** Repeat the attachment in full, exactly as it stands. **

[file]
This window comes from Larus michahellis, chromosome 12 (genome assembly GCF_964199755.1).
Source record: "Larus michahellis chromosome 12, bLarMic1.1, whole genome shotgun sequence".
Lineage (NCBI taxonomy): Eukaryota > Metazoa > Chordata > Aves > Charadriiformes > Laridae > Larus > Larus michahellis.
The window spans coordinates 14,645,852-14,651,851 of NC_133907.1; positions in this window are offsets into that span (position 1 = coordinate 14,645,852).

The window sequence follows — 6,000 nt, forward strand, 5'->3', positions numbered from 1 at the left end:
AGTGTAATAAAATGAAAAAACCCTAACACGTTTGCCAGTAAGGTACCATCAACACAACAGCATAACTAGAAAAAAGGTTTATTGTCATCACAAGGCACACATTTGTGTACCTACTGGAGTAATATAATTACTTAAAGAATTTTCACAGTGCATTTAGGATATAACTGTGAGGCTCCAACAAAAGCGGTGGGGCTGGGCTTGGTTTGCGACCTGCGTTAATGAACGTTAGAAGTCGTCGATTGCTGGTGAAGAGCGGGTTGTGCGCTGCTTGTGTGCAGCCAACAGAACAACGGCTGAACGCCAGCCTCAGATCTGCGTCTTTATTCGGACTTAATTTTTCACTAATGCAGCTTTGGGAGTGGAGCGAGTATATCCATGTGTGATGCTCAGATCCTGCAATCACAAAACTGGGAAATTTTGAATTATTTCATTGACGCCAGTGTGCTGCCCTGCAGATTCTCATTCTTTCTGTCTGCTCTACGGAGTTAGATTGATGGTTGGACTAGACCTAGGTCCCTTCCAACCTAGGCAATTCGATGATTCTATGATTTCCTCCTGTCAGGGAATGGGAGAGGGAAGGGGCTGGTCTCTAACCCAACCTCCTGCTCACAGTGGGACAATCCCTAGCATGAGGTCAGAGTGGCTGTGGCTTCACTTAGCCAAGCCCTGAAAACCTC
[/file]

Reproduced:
This window comes from Larus michahellis, chromosome 12 (genome assembly GCF_964199755.1).
Source record: "Larus michahellis chromosome 12, bLarMic1.1, whole genome shotgun sequence".
Lineage (NCBI taxonomy): Eukaryota > Metazoa > Chordata > Aves > Charadriiformes > Laridae > Larus > Larus michahellis.
The window spans coordinates 14,645,852-14,651,851 of NC_133907.1; positions in this window are offsets into that span (position 1 = coordinate 14,645,852).

The window sequence follows — 6,000 nt, forward strand, 5'->3', positions numbered from 1 at the left end:
AGTGTAATAAAATGAAAAAACCCTAACACGTTTGCCAGTAAGGTACCATCAACACAACAGCATAACTAGAAAAAAGGTTTATTGTCATCACAAGGCACACATTTGTGTACCTACTGGAGTAATATAATTACTTAAAGAATTTTCACAGTGCATTTAGGATATAACTGTGAGGCTCCAACAAAAGCGGTGGGGCTGGGCTTGGTTTGCGACCTGCGTTAATGAACGTTAGAAGTCGTCGATTGCTGGTGAAGAGCGGGTTGTGCGCTGCTTGTGTGCAGCCAACAGAACAACGGCTGAACGCCAGCCTCAGATCTGCGTCTTTATTCGGACTTAATTTTTCACTAATGCAGCTTTGGGAGTGGAGCGAGTATATCCATGTGTGATGCTCAGATCCTGCAATCACAAAACTGGGAAATTTTGAATTATTTCATTGACGCCAGTGTGCTGCCCTGCAGATTCTCATTCTTTCTGTCTGCTCTACGGAGTTAGATTGATGGTTGGACTAGACCTAGGTCCCTTCCAACCTAGGCAATTCGATGATTCTATGATTTCCTCCTGTCAGGGAATGGGAGAGGGAAGGGGCTGGTCTCTAACCCAACCTCCTGCTCACAGTGGGACAATCCCTAGCATGAGGTCAGAGTGGCTGTGGCTTCACTTAGCCAAGCCCTGAAAACCTC